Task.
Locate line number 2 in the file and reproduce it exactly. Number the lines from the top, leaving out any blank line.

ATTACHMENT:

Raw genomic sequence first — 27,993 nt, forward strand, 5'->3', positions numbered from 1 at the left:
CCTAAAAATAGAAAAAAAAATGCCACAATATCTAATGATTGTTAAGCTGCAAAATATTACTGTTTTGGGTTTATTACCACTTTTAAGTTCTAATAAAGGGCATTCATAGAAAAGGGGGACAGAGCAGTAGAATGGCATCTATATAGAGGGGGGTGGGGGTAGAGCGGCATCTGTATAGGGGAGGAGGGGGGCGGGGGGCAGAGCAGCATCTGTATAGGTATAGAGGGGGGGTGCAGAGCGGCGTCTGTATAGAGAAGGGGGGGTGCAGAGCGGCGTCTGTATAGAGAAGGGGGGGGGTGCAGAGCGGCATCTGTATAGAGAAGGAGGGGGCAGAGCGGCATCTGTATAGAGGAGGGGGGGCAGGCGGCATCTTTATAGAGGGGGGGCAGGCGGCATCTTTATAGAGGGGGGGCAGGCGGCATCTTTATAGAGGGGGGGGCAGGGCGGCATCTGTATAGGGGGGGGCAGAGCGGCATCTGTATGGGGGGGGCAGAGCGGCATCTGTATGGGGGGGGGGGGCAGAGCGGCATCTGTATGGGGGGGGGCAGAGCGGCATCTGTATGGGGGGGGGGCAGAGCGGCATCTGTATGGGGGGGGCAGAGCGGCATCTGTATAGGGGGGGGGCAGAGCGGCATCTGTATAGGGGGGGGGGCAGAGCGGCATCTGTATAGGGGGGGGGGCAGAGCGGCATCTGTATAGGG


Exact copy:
CCTAAAAATAGAAAAAAAAATGCCACAATATCTAATGATTGTTAAGCTGCAAAATATTACTGTTTTGGGTTTATTACCACTTTTAAGTTCTAATAAAGGGCATTCATAGAAAAGGGGGACAGAGCAGTAGAATGGCATCTATATAGAGGGGGGTGGGGGTAGAGCGGCATCTGTATAGGGGAGGAGGGGGGCGGGGGGCAGAGCAGCATCTGTATAGGTATAGAGGGGGGGTGCAGAGCGGCGTCTGTATAGAGAAGGGGGGGTGCAGAGCGGCGTCTGTATAGAGAAGGGGGGGGGTGCAGAGCGGCATCTGTATAGAGAAGGAGGGGGCAGAGCGGCATCTGTATAGAGGAGGGGGGGCAGGCGGCATCTTTATAGAGGGGGGGCAGGCGGCATCTTTATAGAGGGGGGGCAGGCGGCATCTTTATAGAGGGGGGGGCAGGGCGGCATCTGTATAGGGGGGGGCAGAGCGGCATCTGTATGGGGGGGGCAGAGCGGCATCTGTATGGGGGGGGGGGGCAGAGCGGCATCTGTATGGGGGGGGGCAGAGCGGCATCTGTATGGGGGGGGGGCAGAGCGGCATCTGTATGGGGGGGGCAGAGCGGCATCTGTATAGGGGGGGGGCAGAGCGGCATCTGTATAGGGGGGGGGGCAGAGCGGCATCTGTATAGGGGGGGGGGCAGAGCGGCATCTGTATAGGG